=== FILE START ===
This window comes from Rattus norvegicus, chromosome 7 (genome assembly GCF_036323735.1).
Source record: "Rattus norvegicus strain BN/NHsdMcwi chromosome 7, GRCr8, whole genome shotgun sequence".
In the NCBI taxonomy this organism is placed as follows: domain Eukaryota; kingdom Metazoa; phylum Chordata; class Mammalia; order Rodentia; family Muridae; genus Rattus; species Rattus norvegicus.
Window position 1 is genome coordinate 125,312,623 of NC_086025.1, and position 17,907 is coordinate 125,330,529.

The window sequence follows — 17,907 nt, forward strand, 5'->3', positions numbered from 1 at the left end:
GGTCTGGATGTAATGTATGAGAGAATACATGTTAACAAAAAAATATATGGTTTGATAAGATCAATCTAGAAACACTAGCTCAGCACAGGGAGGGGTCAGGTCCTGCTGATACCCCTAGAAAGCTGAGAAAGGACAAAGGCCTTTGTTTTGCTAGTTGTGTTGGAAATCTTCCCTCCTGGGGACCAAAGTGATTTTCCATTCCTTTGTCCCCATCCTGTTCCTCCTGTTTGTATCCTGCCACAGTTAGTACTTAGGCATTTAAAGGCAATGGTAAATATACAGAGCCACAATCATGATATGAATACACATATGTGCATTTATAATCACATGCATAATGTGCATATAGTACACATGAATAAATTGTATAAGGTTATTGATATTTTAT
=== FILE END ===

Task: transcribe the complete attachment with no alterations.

This window comes from Rattus norvegicus, chromosome 7 (genome assembly GCF_036323735.1).
Source record: "Rattus norvegicus strain BN/NHsdMcwi chromosome 7, GRCr8, whole genome shotgun sequence".
In the NCBI taxonomy this organism is placed as follows: domain Eukaryota; kingdom Metazoa; phylum Chordata; class Mammalia; order Rodentia; family Muridae; genus Rattus; species Rattus norvegicus.
Window position 1 is genome coordinate 125,312,623 of NC_086025.1, and position 17,907 is coordinate 125,330,529.

The window sequence follows — 17,907 nt, forward strand, 5'->3', positions numbered from 1 at the left end:
GGTCTGGATGTAATGTATGAGAGAATACATGTTAACAAAAAAATATATGGTTTGATAAGATCAATCTAGAAACACTAGCTCAGCACAGGGAGGGGTCAGGTCCTGCTGATACCCCTAGAAAGCTGAGAAAGGACAAAGGCCTTTGTTTTGCTAGTTGTGTTGGAAATCTTCCCTCCTGGGGACCAAAGTGATTTTCCATTCCTTTGTCCCCATCCTGTTCCTCCTGTTTGTATCCTGCCACAGTTAGTACTTAGGCATTTAAAGGCAATGGTAAATATACAGAGCCACAATCATGATATGAATACACATATGTGCATTTATAATCACATGCATAATGTGCATATAGTACACATGAATAAATTGTATAAGGTTATTGATATTTTAT